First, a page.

LONDON Feb 7 A senior official at Britain's
financial watchdog said the "shocking cost" of Europe's new
solvency regulations could not be justified, given that they are
expected to total billions of pounds to implement.
Andrew Bailey, managing director of the Prudential Business
Unit - part of the Financial Services Authority (FSA) -
condemned the European Union for creating "such a vast cost for
an industry for the implementation of a directive which has not
even yet been finally agreed, and for which I cannot give you a
The cost to insurers is "indefensible and ever rising,"
Bailey told an audience of insurers in London on Wednesday.
The rules, known as "Solvency II", aim to better protect
consumers by insisting insurers improve risk management and more
closely match their capital to the risks on their books.
But they have faced repeated delays amid industry lobbying
to change details to the rules, such as the treatment of
investments like infrastructure loans.
Some life insurance companies have also said that Solvency
II would make their products unworkable because they would be
forced to hold so much more capital in exchange for selling
products guaranteeing returns to customers that the products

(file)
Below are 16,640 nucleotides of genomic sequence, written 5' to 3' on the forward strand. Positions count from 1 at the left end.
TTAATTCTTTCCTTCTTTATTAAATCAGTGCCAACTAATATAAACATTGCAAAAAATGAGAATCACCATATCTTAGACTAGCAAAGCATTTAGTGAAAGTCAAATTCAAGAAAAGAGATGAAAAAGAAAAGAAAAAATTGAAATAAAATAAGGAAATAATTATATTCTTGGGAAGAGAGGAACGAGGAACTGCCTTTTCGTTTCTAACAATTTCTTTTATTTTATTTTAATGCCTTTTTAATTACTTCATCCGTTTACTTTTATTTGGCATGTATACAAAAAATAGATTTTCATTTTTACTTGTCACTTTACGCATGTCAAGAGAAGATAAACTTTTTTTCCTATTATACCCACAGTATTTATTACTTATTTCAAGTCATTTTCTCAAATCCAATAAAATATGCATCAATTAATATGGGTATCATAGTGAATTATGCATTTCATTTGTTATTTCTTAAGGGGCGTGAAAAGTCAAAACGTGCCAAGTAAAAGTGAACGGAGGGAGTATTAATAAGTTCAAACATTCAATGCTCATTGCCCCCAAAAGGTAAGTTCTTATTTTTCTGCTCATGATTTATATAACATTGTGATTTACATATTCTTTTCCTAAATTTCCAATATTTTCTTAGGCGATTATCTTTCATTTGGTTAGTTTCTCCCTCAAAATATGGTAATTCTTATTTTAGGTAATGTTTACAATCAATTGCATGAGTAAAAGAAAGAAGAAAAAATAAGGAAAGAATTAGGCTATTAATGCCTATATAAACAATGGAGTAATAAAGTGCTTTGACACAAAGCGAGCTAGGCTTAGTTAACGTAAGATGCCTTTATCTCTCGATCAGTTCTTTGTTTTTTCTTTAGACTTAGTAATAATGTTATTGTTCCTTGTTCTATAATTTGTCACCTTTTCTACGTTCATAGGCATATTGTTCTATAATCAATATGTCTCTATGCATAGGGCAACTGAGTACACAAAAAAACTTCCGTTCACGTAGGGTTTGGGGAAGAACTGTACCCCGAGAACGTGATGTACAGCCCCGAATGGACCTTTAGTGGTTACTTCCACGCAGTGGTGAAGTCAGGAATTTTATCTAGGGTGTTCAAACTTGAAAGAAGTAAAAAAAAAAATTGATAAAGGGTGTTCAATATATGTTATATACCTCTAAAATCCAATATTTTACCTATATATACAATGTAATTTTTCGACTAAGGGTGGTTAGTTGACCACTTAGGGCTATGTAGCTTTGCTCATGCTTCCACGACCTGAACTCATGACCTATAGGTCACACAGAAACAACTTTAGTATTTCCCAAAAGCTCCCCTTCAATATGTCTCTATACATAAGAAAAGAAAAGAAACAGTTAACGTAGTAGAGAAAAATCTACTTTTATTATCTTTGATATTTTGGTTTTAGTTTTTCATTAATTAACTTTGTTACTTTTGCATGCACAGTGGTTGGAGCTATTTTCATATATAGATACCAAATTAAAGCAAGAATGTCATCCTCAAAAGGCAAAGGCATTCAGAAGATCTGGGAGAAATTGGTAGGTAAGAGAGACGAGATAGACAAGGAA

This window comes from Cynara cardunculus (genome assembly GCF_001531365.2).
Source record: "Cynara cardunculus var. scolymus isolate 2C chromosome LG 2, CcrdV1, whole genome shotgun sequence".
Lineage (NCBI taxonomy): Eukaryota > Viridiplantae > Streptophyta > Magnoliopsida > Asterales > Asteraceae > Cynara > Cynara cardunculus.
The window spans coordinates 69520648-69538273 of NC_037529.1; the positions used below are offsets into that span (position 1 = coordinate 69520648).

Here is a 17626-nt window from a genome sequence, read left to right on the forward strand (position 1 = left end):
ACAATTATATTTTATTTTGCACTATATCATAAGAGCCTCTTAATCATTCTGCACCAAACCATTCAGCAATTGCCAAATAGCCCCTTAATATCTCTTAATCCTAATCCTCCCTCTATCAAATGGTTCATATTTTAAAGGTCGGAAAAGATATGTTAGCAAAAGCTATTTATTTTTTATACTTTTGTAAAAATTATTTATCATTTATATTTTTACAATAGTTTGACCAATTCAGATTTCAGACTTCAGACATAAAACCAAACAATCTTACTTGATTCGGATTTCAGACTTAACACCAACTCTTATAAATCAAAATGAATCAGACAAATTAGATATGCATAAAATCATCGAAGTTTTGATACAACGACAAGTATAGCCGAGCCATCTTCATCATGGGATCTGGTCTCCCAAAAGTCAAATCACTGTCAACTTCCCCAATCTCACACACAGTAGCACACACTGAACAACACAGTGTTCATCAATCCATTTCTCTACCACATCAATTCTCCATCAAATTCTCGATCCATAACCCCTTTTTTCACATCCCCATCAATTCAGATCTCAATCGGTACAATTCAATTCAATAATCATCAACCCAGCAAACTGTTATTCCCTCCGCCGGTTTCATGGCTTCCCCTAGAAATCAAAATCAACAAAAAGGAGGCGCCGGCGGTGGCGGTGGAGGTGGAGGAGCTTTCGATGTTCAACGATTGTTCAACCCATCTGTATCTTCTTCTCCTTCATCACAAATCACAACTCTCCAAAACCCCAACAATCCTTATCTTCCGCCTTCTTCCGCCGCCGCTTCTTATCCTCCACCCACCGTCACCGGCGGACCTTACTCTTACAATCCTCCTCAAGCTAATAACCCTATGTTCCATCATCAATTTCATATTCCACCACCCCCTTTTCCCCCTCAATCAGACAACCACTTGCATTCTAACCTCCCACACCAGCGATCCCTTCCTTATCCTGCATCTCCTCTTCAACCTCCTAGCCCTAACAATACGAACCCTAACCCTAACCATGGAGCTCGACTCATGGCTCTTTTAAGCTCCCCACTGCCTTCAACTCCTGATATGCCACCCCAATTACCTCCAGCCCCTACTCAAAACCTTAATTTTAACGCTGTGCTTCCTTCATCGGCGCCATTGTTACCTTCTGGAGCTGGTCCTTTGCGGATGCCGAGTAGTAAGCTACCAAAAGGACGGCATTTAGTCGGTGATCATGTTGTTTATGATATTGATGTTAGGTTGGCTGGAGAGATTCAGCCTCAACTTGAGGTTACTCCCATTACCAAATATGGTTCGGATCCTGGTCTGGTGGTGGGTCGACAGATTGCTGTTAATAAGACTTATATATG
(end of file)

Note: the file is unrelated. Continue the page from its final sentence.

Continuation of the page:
themselves would become uneconomic to offer
As a result implementation of the new regulation is now
unlikely to happen before 2016 or 2017.
The European Insurance and Occupational Pensions Authority
said in January insurance companies would have nine weeks to
test options in the proposed Solvency II rules. [ID: nL5N0AX821]
Insurers expect the study to show that a major rewrite of
rules applying to life insurance will be needed, adding to those
repeated delays in the introduction of the new regime.
Britain's FSA is being replaced next year by the Prudential
Regulatory Authority and the Financial Conduct Authority,
responsible for making sure banks and insurers treat customers
fairly, as part of a revamp of the regulatory regime launched by
the British government in response to the 2008